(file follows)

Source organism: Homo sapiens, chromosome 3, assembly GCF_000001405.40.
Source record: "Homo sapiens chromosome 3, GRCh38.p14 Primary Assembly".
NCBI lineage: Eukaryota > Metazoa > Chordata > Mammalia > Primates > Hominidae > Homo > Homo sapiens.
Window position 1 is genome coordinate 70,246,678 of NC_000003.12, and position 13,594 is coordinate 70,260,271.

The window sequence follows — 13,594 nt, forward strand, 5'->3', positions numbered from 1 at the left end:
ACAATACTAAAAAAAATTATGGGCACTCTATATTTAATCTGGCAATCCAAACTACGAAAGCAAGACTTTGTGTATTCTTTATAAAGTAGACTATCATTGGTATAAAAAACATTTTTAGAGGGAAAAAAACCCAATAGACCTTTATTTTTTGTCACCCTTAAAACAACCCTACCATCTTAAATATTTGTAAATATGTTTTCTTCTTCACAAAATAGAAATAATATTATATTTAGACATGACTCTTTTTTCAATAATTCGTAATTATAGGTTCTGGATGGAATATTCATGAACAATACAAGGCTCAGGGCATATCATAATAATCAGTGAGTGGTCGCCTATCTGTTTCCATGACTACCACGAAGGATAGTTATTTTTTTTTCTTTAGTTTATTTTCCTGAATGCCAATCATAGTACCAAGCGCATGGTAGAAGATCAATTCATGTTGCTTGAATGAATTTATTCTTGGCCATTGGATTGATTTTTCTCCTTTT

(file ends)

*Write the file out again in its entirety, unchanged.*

Source organism: Homo sapiens, chromosome 3, assembly GCF_000001405.40.
Source record: "Homo sapiens chromosome 3, GRCh38.p14 Primary Assembly".
NCBI lineage: Eukaryota > Metazoa > Chordata > Mammalia > Primates > Hominidae > Homo > Homo sapiens.
Window position 1 is genome coordinate 70,246,678 of NC_000003.12, and position 13,594 is coordinate 70,260,271.

The window sequence follows — 13,594 nt, forward strand, 5'->3', positions numbered from 1 at the left end:
ACAATACTAAAAAAAATTATGGGCACTCTATATTTAATCTGGCAATCCAAACTACGAAAGCAAGACTTTGTGTATTCTTTATAAAGTAGACTATCATTGGTATAAAAAACATTTTTAGAGGGAAAAAAACCCAATAGACCTTTATTTTTTGTCACCCTTAAAACAACCCTACCATCTTAAATATTTGTAAATATGTTTTCTTCTTCACAAAATAGAAATAATATTATATTTAGACATGACTCTTTTTTCAATAATTCGTAATTATAGGTTCTGGATGGAATATTCATGAACAATACAAGGCTCAGGGCATATCATAATAATCAGTGAGTGGTCGCCTATCTGTTTCCATGACTACCACGAAGGATAGTTATTTTTTTTTCTTTAGTTTATTTTCCTGAATGCCAATCATAGTACCAAGCGCATGGTAGAAGATCAATTCATGTTGCTTGAATGAATTTATTCTTGGCCATTGGATTGATTTTTCTCCTTTT